An important development in 2011 was the launch of the World Bank’s Partnership for Market Readiness, which provides funding and technical assistance to developing countries for capacity building toward the development and piloting of market-based instruments for greenhouse gas reduction. Chile, China, Columbia, Costa Rica, Indonesia, Mexico, Thailand and Turkey received grants in the first round of funding.click to enlargeSteps for future action
Held in late 2005, the first Meeting of the Parties to the Kyoto Protocol (COP/MOP1) witnessed the official opening of talks on post-2012 climate change policy. The Bali Road Map adopted at COP/MOP3 in Bali in 2007 established a two-track process, i.e. both for the Convention and Kyoto Protocol strands, aiming at the identification of a post-2012 global climate regime to be adopted by COP15 and COP/MOP5 in Copenhagen in 2009. In Bali, Parties organised two official fora: the Ad Hoc Working Group on the Kyoto Protocol (AWG-KP) and the Ad Hoc Working Group on Long term Co-operative Action (AWG-LCA).
The AWG-KP focuses on the design of post-2012 commitments for Annex I Parties under the Protocol. Ideally, it would also provide some certainty to carbon-constrained investments in infrastructure and to the carbon market itself. However, the AWG has no mandate to encourage participation from non-Annex I Parties or from non-participating Annex I Parties.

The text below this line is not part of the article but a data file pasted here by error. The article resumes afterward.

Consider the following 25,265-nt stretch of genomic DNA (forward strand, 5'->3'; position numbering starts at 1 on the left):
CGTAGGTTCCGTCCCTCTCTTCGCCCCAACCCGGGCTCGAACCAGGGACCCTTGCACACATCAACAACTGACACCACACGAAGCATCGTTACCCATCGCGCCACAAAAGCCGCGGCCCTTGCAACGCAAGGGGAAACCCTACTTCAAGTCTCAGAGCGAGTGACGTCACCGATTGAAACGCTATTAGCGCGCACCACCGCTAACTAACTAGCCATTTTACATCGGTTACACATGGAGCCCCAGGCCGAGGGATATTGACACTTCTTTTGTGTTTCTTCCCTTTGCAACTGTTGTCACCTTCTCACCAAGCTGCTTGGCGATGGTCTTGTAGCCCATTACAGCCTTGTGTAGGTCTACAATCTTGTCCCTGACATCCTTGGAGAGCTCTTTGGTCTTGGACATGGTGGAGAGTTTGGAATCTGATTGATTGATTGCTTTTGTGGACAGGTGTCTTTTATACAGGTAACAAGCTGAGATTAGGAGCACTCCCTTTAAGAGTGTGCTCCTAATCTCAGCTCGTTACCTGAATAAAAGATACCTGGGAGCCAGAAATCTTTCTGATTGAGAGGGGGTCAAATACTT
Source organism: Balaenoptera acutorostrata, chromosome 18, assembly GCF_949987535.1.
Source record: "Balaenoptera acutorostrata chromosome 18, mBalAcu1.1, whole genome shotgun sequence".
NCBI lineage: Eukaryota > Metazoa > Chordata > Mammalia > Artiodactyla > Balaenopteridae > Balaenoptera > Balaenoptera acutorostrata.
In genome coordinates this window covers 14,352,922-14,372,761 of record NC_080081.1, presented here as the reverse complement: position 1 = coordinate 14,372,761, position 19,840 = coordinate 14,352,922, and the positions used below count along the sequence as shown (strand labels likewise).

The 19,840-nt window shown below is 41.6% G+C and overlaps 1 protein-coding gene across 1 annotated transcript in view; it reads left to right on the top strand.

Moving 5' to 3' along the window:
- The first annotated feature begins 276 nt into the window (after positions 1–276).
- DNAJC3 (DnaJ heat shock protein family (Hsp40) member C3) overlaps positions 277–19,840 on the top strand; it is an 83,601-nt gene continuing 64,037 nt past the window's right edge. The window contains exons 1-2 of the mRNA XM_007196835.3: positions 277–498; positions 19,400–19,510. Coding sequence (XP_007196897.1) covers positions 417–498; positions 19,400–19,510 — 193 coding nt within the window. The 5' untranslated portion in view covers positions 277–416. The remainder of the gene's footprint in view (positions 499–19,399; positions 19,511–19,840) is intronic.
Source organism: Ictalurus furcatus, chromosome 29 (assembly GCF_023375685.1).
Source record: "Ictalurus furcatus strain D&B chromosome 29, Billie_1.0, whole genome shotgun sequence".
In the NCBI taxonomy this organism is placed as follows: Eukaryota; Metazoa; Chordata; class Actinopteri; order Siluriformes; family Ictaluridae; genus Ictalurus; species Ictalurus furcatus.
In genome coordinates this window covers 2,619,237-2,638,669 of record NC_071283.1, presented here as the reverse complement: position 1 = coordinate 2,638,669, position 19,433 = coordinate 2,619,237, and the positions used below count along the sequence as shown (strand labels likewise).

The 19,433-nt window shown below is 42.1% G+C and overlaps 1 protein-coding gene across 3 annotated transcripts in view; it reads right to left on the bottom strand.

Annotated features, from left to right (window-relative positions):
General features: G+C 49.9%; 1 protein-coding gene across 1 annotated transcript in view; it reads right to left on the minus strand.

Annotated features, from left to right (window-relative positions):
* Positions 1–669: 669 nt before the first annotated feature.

By contrast, the broader AWG-LCA was designed to enable full and sustained implementation of the UN Framework Convention on Climate Change by all Parties, up to and beyond 2012, through long-term cooperative action. While the Bali Action Plan, adopted under the Convention track, did not introduce binding commitments to reduce greenhouse-gas emissions, it included the request for developing countries to contribute to the mitigation of global warming in the context of sustainable development. In addition, the plan envisaged enhanced actions on adaptation, technology development and on the provision of financial resources, as well as measures against deforestation. The Bali Action Plan introduced a focus on mitigation actions by all Parties and the provision of financial resources by developed countries that are “measurable, reportable and verifiable”, now central to the establishment of a post-2012 framework for climate action.
After the unprecedented move at COP15 and COP/MOP5 in Copenhagen, where heads of states and high-level representatives negotiated the Copenhagen Accord, COP16 and COP/MOP6 in Cancún were widely seen as having put the international negotiating process back on track. In Cancún the key elements of the Copenhagen Accord were formally adopted into the UN process, including the goal of limiting global temperature increase to less than 2°C above pre-industrial levels, commitments for the provision of financial resources, and sketching a framework for monitoring and reviewing mitigation actions and commitments. Annex I Parties submitted quantified economy-wide greenhouse-gas targets to 2020 as part of the accord, and several non-Annex I countries also listed mitigation actions, or sectoral or economywide greenhouse-gas targets. The Cancún meeting also set an ambitious forward work programme for issues to be considered in Durban at the end of 2011, including a peak year for global emissions, 2050 emissions targets, and options for new market-based mechanisms for emissions reduction.click to enlarge